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1. 1. Solving Quadratic Equations An explanation by Molly Murphy
2. 2. Forms of Quadratics <ul><li>Standard Form </li></ul><ul><ul><ul><ul><li>ƒ(x) = ax² + bx + c </li></ul></ul></ul></ul><ul><li>Vertex Form </li></ul><ul><ul><ul><ul><li>ƒ(x) = a(x - h)² + k </li></ul></ul></ul></ul><ul><li>Intercept Form </li></ul><ul><ul><ul><ul><li>ƒ(x) = a(x - p)(x - q) </li></ul></ul></ul></ul>
3. 3. Role of “a” in quadratics <ul><li>If a>0 the parabola opens up </li></ul><ul><li>If a<0 the parabola opens down </li></ul><ul><li>Graph is narrow if |a|>1 </li></ul><ul><li>Graph is wide if |a|<1 </li></ul>
4. 4. Standard Form (finding vertex) <ul><li>The vertex is (-b/2a , ƒ(-b/2a)) </li></ul><ul><li>The axis of symmetry is the vertical line going through the vertex. It is written algebraically as x=-b/2a (because –b/2a is the x-coordinate of the vertex) </li></ul>
5. 5. Standard Form (max. and min.) <ul><li>The vertex is the parabola’s maximum or minimum value. </li></ul><ul><li>If the parabola opens up it has a minimum. If it opens down it has a maximum. </li></ul>
6. 6. Standard Form (role of c) <ul><li>“c” is the y-intercept of the parabola. The point (0 , c) is on the parabola. </li></ul>
7. 7. Graphing in Standard form <ul><li>Example: ƒ(x) = 2x² + 4x + 1 </li></ul><ul><li>Find the x-coordinate of the vertex </li></ul><ul><li>-b/2a = -4/2(2) = -4/4= -1 </li></ul><ul><li>Plug that number back into the function to find the y-coordinate </li></ul><ul><li>2(-1)²+4(-1)+1 = -2²-4+1 = 2-4+1 = -1 </li></ul><ul><li>The vertex is (-1 , -1) </li></ul><ul><li>Make a chart with other values on either “side” of the x-coordinate of the vertex. Plug the x values into the function to get the y values. </li></ul>7 1 -1 1 7 Y 1 0 -1 -2 -3 X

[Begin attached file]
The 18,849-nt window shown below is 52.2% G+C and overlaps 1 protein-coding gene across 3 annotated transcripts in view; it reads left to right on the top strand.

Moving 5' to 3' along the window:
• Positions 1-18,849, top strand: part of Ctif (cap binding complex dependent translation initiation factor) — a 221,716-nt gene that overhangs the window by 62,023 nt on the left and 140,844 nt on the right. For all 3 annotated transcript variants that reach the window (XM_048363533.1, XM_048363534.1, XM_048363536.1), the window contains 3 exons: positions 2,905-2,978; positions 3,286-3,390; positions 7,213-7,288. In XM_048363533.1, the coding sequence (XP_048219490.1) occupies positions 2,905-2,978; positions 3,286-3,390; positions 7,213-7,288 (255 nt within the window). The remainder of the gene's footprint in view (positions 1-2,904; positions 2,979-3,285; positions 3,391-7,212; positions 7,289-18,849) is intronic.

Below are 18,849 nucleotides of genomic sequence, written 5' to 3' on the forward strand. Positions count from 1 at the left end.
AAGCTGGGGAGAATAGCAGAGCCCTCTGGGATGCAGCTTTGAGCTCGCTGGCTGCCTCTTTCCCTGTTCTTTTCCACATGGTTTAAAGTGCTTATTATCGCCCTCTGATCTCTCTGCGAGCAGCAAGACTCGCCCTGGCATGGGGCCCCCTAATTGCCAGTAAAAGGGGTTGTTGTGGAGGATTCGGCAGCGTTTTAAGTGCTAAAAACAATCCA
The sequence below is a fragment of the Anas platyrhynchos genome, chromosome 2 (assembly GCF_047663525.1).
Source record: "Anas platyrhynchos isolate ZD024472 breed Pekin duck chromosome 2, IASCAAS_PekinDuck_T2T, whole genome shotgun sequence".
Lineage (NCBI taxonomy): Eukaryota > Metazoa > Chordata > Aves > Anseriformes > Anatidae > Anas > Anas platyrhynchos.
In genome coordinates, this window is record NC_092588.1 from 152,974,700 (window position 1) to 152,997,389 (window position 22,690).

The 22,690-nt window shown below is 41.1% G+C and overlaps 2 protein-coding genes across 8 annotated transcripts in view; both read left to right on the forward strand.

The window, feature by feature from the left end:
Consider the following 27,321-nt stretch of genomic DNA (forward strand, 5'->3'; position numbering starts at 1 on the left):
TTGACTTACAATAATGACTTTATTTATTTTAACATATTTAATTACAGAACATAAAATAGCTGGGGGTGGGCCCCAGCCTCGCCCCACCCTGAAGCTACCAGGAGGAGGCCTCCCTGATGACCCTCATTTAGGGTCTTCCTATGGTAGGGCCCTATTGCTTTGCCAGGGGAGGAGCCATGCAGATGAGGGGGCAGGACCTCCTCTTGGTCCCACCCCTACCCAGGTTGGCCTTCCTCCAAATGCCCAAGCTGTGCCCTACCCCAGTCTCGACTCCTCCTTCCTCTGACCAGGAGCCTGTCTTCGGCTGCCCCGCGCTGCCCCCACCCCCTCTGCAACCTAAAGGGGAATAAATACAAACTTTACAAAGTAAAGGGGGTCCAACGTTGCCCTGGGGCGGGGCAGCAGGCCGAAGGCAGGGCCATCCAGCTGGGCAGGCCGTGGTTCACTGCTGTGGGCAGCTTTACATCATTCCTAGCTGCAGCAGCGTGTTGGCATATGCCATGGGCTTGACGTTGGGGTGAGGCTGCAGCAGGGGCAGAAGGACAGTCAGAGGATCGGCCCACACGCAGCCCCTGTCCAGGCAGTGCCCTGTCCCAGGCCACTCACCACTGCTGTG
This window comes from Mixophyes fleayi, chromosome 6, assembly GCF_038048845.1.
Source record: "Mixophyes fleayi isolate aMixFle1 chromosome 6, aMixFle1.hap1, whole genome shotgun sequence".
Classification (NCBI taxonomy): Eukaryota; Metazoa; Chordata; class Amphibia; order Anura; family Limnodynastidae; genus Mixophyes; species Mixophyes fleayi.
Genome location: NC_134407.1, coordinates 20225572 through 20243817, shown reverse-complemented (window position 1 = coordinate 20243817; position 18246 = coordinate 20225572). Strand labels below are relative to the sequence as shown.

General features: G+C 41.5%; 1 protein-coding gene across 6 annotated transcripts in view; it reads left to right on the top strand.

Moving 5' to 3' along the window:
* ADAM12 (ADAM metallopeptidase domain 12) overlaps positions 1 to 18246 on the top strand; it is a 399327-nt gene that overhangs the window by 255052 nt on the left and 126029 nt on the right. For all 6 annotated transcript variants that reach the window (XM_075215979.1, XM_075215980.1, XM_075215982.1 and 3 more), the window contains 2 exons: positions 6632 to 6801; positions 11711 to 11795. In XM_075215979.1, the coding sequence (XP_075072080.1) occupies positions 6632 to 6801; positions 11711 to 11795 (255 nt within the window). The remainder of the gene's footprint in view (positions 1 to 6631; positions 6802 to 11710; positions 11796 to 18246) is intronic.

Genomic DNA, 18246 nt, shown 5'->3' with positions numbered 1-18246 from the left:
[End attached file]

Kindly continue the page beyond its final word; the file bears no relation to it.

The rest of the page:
8. 8. Continued <ul><li>Plot the points on the graph and draw parabola. </li></ul><ul><li>Check with graphing calculator. </li></ul>(-3 , 7) (1, 7) (0 , 1) (-2 , 1) (-1 , -1)
9. 9. Vertex Form (finding vertex) <ul><li>ƒ(x) = a(x - h)² + k </li></ul><ul><li>The vertex is (h , k) </li></ul>The vertex is (0 , 1) So h=0 and k=1
10. 10. Graphing in Vertex Form <ul><li>ƒ(x) = 2(x + 1)² - 1 </li></ul><ul><li>We already know the vertex is (-1 , -1) </li></ul><ul><li>Make a chart of x and y values. Plug the x values into the equation and solve to get the y values. </li></ul>7 1 -1 1 7 Y 1 0 -1 -2 -3 X
11. 11. Continued <ul><li>Plot the vertex and other points on the graph. Draw parabola. </li></ul><ul><li>Check with graphing calculator. </li></ul>(-3 , 7) (1 , 7) (-2 , 1) (0 , 1) (-1 , -1)
12. 12. Intercept Form (finding vertex) <ul><li>ƒ(x) = a(x – p)(x – q) </li></ul><ul><li>For the x-coordinate of the vertex, average p and q (p+q)/2. For the y-coordinate of the vertex, plug that value back into the function. ƒ((p+q)/2). </li></ul>
13. 13. Graphing in Intercept Form <ul><li>ƒ(x) = a(x – p)(x – q) </li></ul><ul><li>The x-intercepts are p and q. </li></ul><ul><li>ƒ(x) = 2(x + 3)(x + 1) </li></ul><ul><li>Plot the vertex (-3+-1)/2 = -4/2 = -2 </li></ul><ul><li>y = 2(-2+3)(-2+1) = -2 the vertex is (-2 , -2) </li></ul><ul><li>Next plot the x-intercepts (0 , -3) and (0 , -1) </li></ul><ul><li>Draw in parabola. </li></ul>
14. 14. Continued <ul><li>Check with a graphing calculator. </li></ul>(0 , -1) (0 , -3) (-2 , -2)